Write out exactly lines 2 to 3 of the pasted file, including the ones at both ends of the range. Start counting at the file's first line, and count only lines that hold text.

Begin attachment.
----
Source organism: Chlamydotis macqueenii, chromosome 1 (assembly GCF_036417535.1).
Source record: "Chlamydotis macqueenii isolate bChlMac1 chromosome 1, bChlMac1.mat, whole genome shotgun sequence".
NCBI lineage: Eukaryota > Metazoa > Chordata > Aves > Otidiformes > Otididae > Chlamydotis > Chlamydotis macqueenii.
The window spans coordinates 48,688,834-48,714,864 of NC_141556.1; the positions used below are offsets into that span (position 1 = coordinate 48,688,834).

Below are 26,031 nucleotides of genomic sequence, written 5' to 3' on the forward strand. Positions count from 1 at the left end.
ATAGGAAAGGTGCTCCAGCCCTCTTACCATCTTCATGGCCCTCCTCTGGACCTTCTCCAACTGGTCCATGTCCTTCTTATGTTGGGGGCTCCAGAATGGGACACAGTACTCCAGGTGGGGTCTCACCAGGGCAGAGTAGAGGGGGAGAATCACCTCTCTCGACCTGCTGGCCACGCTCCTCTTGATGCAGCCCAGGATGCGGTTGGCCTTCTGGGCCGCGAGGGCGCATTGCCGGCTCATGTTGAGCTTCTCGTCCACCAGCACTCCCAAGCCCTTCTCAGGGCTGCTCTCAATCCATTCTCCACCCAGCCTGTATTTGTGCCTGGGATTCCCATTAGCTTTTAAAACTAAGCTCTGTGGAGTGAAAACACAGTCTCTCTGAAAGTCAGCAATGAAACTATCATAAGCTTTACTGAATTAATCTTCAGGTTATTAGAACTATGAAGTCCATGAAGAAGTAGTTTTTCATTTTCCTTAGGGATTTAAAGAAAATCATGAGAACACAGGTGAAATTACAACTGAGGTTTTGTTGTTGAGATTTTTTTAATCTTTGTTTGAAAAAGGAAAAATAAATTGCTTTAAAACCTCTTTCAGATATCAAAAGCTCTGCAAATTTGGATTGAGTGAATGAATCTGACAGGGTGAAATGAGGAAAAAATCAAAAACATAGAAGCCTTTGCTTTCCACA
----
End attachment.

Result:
Source record: "Chlamydotis macqueenii isolate bChlMac1 chromosome 1, bChlMac1.mat, whole genome shotgun sequence".
NCBI lineage: Eukaryota > Metazoa > Chordata > Aves > Otidiformes > Otididae > Chlamydotis > Chlamydotis macqueenii.